Yr10 set1 RandJ 29/2/08
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Yr10 set1 RandJ 29/2/08

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Yr10 set1 RandJ 29/2/08 Yr10 set1 RandJ 29/2/08 Presentation Transcript

  • Objectives:
    • To understand the importance and relevance of the ‘prologue’
    • To further explore Act One Scene One of the play…
  • What does he say? How would you describe his language, and what does this imply about his character? Prince Escales
  • Reading: Lines 97-
  • ROMEO What do we learn about him from the other characters?
  • Adapting the scene:
    • As a director of this hugely important scene (the ‘fight’ section, up to the Prince’s speech), what are your main considerations?
    • What choices might you make as a director?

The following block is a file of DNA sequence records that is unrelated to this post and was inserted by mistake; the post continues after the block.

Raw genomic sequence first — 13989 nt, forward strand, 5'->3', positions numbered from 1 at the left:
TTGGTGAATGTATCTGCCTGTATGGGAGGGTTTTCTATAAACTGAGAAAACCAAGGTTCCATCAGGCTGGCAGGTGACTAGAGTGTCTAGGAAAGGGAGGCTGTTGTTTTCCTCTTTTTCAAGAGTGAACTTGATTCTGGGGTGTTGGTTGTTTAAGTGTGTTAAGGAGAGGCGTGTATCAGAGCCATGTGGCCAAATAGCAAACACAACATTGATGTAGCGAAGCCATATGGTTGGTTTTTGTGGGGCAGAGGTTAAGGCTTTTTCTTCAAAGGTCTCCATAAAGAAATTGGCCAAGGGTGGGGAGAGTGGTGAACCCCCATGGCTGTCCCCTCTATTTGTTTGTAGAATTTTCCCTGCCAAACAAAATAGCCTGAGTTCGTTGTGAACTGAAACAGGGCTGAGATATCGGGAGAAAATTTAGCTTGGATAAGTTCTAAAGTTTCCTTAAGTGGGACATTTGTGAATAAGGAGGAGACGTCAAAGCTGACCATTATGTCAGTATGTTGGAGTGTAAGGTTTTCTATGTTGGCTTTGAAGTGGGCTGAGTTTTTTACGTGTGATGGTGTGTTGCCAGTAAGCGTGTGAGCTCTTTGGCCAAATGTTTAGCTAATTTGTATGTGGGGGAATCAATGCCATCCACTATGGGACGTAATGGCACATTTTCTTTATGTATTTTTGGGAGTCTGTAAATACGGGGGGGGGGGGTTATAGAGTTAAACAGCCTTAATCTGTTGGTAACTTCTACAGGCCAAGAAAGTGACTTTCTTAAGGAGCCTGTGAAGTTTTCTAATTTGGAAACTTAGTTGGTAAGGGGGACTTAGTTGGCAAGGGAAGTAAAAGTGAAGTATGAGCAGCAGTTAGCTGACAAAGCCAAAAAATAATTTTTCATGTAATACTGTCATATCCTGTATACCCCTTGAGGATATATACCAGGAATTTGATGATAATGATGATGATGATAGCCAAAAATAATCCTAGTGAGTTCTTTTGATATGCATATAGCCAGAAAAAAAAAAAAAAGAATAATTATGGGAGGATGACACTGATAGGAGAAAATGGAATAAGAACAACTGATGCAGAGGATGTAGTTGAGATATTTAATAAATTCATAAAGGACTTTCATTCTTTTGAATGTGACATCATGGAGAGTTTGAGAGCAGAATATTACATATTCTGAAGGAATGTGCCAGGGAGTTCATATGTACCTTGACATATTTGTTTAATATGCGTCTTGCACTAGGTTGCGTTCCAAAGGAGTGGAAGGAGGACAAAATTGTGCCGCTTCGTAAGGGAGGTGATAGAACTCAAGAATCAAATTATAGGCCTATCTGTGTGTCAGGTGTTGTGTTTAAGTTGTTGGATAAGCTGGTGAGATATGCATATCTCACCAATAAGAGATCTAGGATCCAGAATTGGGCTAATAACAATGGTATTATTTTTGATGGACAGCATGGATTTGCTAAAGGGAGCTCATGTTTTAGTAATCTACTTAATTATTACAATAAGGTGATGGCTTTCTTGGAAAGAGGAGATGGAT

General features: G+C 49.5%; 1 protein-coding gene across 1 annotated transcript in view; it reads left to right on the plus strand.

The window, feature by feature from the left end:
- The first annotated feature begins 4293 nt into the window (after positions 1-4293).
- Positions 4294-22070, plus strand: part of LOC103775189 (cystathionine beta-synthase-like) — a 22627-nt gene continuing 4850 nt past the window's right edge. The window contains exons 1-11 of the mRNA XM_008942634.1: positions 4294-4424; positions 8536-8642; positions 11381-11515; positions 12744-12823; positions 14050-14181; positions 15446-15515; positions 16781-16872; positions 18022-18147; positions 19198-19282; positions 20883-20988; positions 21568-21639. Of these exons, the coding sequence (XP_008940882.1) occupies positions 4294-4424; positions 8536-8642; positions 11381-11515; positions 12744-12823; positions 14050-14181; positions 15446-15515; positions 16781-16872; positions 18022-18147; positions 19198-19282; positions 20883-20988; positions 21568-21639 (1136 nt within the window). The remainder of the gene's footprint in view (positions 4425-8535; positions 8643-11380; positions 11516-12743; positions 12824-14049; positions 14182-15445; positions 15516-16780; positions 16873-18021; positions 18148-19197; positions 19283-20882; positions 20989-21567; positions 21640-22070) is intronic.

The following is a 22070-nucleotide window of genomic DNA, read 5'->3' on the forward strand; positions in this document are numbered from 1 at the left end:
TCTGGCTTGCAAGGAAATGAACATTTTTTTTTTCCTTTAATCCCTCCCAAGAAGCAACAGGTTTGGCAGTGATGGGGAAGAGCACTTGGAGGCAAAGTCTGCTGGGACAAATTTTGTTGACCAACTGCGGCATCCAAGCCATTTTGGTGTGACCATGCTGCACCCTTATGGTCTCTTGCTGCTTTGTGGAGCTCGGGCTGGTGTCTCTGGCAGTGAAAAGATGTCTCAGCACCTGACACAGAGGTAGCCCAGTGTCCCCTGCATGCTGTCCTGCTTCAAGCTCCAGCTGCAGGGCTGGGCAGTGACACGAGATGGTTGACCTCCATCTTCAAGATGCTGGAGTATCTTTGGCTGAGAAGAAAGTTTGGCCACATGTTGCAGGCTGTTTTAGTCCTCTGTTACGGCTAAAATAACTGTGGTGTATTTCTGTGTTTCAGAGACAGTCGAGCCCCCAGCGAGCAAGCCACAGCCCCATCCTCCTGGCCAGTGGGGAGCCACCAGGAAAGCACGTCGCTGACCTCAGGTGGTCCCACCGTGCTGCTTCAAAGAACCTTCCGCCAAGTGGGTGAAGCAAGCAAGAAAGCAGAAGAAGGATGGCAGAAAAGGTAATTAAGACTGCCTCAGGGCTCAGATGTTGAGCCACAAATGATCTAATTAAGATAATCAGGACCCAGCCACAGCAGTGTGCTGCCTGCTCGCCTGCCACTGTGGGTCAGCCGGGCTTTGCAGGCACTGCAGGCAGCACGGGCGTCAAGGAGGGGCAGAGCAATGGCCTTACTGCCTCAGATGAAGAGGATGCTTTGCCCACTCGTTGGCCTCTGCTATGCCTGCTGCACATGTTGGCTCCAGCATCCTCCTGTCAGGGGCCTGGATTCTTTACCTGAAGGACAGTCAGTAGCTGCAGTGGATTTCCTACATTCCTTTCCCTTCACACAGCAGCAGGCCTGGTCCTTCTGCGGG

• Justify your choices with close reference to the text
  • Example: As the argument escalates, I would start to fill the stage with more members of each household. They would gesture rudely at each other, and would get involved in the fight when it starts. This would help convey how ‘ all consuming’ the “ancient grudge” is, and how the “civil brawls” are continually making “civil hands unclean.”
  • Directing the actors: What do I need to know about my character, and their motivation? How should I deliver my lines here?
  • Example: You are a thoughtful character, and fearful of the law. In This scene you attempt to ‘keep the peace’, and the audience should see you as more level-headed, trying to defuse the violent situation. Your lines should show both fear and also authority over the servants…
  • Directing the actors: What do I need to know about my character, and their motivation? How should I deliver my lines here?
  • Example: You are a fiery, hot-tempered character. The audience needs to immediately see your inclination towards violence, and you should ‘spit out’ the word “peace” as if it is distasteful. Your reference to “hell” should convey the depth of your despise for the Montagues…